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Primates

, Volume 45, Issue 1, pp 1–6 | Cite as

Do infant Japanese macaques (Macaca fuscata) categorize objects without specific training?

  • Chizuko Murai
  • Masaki Tomonaga
  • Kimi Kamegai
  • Naoko Terazawa
  • Masami K. Yamaguchi
Original Article

Abstract

In the present study, we examined whether infant Japanese macaques categorize objects without any training, using a similar technique also used with human infants (the paired-preference method). During the familiarization phase, subjects were presented twice with two pairs of different objects from one global-level category. During the test phase, they were presented twice with a pair consisting of a novel familiar-category object and a novel global-level category object. The subjects were tested with three global-level categories (animal, furniture, and vehicle). It was found that they showed significant novelty preferences as a whole, indicating that they processed similarities between familiarization objects and novel familiar-category objects. These results suggest that subjects responded distinctively to objects without training, indicating the possibility that infant macaques possess the capacity for categorization.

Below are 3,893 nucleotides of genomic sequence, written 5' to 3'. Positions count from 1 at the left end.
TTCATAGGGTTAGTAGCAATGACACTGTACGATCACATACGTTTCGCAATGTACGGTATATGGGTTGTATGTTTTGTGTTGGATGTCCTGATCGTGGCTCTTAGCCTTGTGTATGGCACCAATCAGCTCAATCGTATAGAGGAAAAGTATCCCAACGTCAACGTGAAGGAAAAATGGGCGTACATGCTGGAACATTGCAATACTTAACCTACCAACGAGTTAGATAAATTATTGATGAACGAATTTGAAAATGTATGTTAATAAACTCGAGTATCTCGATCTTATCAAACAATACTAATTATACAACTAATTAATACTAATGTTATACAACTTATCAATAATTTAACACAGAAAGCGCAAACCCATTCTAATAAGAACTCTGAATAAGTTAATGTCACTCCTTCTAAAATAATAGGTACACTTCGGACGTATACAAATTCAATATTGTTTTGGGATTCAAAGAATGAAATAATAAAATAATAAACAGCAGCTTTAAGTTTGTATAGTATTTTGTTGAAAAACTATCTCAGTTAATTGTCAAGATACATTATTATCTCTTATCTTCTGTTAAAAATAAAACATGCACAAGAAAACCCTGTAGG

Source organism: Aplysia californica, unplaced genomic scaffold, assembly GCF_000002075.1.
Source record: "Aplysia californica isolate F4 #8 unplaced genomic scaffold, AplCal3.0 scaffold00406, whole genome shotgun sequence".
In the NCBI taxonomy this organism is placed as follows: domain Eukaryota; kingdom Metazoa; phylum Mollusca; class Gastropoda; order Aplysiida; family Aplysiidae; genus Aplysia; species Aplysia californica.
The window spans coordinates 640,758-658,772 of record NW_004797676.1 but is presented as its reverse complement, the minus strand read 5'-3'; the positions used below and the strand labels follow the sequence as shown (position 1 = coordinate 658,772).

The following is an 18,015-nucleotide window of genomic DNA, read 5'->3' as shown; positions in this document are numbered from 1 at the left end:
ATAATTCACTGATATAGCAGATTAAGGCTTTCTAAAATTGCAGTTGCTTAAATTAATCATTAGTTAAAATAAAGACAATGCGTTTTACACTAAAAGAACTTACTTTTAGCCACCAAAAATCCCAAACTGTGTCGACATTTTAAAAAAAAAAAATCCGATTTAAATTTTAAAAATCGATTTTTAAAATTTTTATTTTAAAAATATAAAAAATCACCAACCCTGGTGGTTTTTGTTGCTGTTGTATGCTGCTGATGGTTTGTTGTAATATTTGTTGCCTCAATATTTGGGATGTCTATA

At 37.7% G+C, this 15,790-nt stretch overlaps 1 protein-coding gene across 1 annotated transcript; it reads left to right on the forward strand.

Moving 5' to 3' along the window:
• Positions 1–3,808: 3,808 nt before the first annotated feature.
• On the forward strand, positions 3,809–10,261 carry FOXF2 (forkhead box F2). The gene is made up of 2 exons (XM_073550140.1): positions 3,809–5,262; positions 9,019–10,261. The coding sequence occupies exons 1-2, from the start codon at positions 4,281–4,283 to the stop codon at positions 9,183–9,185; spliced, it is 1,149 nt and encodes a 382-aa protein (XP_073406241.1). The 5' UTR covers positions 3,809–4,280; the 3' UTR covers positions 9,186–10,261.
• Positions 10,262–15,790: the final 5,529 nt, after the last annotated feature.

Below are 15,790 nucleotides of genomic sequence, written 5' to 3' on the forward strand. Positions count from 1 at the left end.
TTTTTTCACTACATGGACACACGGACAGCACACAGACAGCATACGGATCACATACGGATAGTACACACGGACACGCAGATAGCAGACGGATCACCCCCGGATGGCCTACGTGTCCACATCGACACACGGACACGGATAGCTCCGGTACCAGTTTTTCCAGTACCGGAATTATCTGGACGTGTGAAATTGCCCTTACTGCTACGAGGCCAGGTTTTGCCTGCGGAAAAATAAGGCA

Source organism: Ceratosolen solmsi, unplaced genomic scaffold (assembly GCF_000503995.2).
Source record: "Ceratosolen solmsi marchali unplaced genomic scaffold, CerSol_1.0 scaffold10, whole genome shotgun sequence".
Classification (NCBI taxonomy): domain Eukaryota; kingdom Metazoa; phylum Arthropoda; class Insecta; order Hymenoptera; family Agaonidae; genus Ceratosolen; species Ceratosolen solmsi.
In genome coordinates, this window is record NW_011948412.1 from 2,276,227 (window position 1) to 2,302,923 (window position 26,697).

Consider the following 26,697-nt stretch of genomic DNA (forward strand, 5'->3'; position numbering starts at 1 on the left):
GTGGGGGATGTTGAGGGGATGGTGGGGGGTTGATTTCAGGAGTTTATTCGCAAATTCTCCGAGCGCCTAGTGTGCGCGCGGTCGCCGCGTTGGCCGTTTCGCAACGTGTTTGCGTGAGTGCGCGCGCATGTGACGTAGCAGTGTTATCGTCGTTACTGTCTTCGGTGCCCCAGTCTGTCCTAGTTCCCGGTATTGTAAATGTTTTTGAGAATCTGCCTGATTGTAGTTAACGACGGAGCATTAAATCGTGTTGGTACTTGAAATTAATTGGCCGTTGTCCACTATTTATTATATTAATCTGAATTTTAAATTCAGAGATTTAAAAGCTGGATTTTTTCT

Keywords

Infant Japanese macaques (Macaca fuscataPaired-preference method Spontaneous categorization 

Notes

Acknowledgments

We would like to thank Shoji Itakura, James R. Anderson, and Daisuke Kosugi for their invaluable comments on an earlier version of the manuscript. The care and use of the monkeys adhered to the 1986 version of the manual "Care and use of laboratory primates" of the Primate Research Institute of Kyoto University, and the experimental designs were accepted by the Animal Welfare and Animal Care Committee of the Institute.

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Copyright information

© Japan Monkey Centre and Springer-Verlag 2004

Authors and Affiliations

  • Chizuko Murai
    • 1
  • Masaki Tomonaga
    • 2
  • Kimi Kamegai
    • 2
  • Naoko Terazawa
    • 2
  • Masami K. Yamaguchi
    • 3
  1. 1.Department of Psychology, Graduate School of LettersKyoto UniversitySakyoJapan
  2. 2.Section of Language and Intelligence, Primate Research InstituteKyoto UniversityInuyamaJapan
  3. 3.Department of Psychology, Faculty of LettersChuo UniversityHachiojiJapan

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